The hotter than hot market might show signs of cooling off in 2022 — with dwindling inventory a chief concern among several industry experts.
That start of a new year comes with optimism, with feelings that anything is possible and change is on the horizon.
But the reality, once the champagne wears off, is the new year is just a designation on the calendar, a continuation of the previous year. That designation, though, is a powerful one, allowing for both reflection and for a look forward.
With that in mind, the Business Observer reached out to five commercial real estate experts in the region with two questions for 2022. The first question: As we head into the new year, what’s your biggest concern and what can you do to address it? The second question: What are your projections/predictions for the market in 2022? Edited excerpts:
Danny Rice, executive managing director, market leader central and west Florida at Colliers, Tampa
Concerns: There’s a couple of concerns. I’m not sure I’d call them major concerns, but they’re things to watch out for. Of course, the pandemic is always the first one top of mind to me and to our clients and to, I think, the entire industry. Especially with some of these new variants. I think the pandemic is going to be an ongoing concern we’re all going to have to continue to pay attention to. And the various influences that can happen, whether that’s government regulation, restrictions that get put back into place; whether that’s health issues for our own employees, for clients, for other businesses that are out there.
Kind of similar, almost segueing on that same topic of concern, is there is a labor challenge out there. Hiring is becoming harder and harder. So, yes, we have great growth happening in Florida, but if you don’t have the employee base or if you don’t have individuals that can get hired to take a new retail, restaurant job at a new location, if you don’t have the people, you can’t open. Inflation is probably another one. It’s talked about often. It’s going to put pressure on how the feds are going to handle that. Are interest rates going to tick up after being very low for a long period of time, which will affect investment activity and buying power? And the last one I would say is just overall supply chain challenges. But I think that will start to work itself out over the next six to 12 months.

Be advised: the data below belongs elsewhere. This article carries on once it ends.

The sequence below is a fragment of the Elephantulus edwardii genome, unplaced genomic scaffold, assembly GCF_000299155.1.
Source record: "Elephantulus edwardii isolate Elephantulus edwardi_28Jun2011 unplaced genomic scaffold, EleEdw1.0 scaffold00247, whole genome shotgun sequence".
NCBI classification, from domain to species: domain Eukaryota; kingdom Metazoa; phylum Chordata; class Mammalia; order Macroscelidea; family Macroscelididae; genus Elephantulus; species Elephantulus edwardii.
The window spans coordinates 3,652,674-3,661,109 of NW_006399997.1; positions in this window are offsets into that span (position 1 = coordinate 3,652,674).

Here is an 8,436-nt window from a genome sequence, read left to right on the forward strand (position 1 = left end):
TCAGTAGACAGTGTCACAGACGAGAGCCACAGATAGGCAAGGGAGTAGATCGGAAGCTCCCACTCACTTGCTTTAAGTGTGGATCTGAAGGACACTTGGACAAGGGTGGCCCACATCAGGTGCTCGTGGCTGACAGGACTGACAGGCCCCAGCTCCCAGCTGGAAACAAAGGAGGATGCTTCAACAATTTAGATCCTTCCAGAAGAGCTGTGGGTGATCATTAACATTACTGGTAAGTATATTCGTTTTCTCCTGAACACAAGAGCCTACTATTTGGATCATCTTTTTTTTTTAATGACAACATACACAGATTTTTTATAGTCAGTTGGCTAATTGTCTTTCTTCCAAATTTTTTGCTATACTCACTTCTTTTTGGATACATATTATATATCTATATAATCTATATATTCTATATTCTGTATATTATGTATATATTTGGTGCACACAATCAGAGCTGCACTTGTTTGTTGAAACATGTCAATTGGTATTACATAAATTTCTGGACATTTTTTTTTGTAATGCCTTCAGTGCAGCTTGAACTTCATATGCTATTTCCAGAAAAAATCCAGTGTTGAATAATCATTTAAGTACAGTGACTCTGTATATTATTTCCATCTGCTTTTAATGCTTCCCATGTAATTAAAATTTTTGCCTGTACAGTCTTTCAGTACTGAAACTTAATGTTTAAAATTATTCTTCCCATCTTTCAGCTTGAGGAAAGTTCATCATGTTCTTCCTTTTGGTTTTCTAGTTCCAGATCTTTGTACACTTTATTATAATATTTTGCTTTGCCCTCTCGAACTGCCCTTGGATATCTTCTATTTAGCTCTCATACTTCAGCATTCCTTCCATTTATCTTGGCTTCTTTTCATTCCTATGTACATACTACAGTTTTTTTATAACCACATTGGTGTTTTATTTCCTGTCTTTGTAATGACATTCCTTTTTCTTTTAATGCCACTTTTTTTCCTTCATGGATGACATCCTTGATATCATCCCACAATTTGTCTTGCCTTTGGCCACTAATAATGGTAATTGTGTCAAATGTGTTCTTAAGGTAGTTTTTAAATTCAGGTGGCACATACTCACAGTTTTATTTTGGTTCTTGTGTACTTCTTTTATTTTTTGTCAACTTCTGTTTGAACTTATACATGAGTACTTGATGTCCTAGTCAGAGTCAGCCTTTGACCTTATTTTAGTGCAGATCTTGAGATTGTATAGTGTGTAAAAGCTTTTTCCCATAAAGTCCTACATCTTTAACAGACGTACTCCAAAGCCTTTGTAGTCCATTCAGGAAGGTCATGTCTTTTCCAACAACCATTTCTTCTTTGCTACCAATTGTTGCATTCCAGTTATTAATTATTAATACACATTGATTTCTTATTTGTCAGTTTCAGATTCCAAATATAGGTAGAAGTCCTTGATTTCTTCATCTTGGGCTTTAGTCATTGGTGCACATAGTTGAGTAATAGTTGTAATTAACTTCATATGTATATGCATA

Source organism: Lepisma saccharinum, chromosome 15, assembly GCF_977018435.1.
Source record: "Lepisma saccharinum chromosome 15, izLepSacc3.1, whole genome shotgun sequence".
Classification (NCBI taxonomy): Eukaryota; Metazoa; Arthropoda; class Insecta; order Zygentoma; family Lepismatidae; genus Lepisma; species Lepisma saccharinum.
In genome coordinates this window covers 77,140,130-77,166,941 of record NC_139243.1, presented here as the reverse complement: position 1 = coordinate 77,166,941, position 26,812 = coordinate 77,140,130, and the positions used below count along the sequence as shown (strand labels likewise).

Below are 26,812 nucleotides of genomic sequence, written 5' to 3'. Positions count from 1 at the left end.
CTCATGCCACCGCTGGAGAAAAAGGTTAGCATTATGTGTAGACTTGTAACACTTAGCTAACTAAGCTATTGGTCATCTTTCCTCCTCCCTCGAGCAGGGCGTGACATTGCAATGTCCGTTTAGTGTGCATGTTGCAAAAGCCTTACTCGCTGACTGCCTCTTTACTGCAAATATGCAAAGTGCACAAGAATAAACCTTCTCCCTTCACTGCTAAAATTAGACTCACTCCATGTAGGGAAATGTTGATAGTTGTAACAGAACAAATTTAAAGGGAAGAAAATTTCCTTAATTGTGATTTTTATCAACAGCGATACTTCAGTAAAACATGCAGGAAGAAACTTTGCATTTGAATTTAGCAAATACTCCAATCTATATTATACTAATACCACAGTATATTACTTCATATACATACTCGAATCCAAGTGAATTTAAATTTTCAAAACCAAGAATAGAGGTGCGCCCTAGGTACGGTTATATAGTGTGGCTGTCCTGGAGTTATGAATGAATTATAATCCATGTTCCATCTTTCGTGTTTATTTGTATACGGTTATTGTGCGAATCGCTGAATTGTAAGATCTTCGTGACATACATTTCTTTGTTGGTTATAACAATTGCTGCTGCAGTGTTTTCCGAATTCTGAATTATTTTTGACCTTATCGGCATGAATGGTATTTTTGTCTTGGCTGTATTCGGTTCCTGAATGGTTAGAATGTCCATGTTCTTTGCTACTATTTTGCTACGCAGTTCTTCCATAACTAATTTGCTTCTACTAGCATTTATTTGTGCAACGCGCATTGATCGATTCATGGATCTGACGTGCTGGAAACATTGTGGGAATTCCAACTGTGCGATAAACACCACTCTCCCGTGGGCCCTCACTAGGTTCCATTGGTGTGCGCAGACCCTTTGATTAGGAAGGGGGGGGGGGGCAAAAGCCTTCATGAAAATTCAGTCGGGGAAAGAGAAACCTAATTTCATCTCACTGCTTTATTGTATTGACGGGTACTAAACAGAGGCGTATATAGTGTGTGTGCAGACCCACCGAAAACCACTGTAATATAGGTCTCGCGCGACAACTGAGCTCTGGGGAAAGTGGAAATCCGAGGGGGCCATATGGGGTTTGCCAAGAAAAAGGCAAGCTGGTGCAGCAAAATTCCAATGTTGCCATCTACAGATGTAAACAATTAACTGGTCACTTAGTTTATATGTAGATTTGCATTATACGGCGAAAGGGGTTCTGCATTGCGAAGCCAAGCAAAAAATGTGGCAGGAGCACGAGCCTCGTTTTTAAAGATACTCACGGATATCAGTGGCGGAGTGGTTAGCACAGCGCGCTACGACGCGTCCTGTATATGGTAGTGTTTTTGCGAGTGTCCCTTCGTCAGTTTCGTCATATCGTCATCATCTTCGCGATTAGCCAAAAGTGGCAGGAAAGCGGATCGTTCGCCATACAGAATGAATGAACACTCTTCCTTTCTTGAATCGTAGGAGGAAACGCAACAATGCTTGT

Projections/Predictions: I think that’s a fun one when you think of ’21 heading into ’22. I think, generally speaking, the first half of ’22 is going to feel like the second half of ’21. I think the activity level is going to stay strong. But I think we also have to be realistic. Where ’21 was a little bit of a catch-up game for a lot of people — for investors, for tenants, for businesses where it’s kind of like a catch up for the delays that happened in 2020 and getting through the shock and awe of the pandemic. Once we got through the 2020 period, there was a little bit of catch up, which brought ’21 higher activity than what would normally be the case even in a good market.
So, we might see in the second half of 2022 a slowdown. But it’s not necessarily a slowdown, but a leveling off of activity. As businesses get caught back up with their growth plans, they’ll get in a more normal state of mind. So, I think we’ll see a very strong market in 2022 through all asset types. The one resurgence that’s going to continue to happen is office space. The work-from-home that has happened in the past 12 to 24 months is starting to shift back to where employees are beginning to come back more and more to the office. I think a good prediction there is that we’ll see that growing further.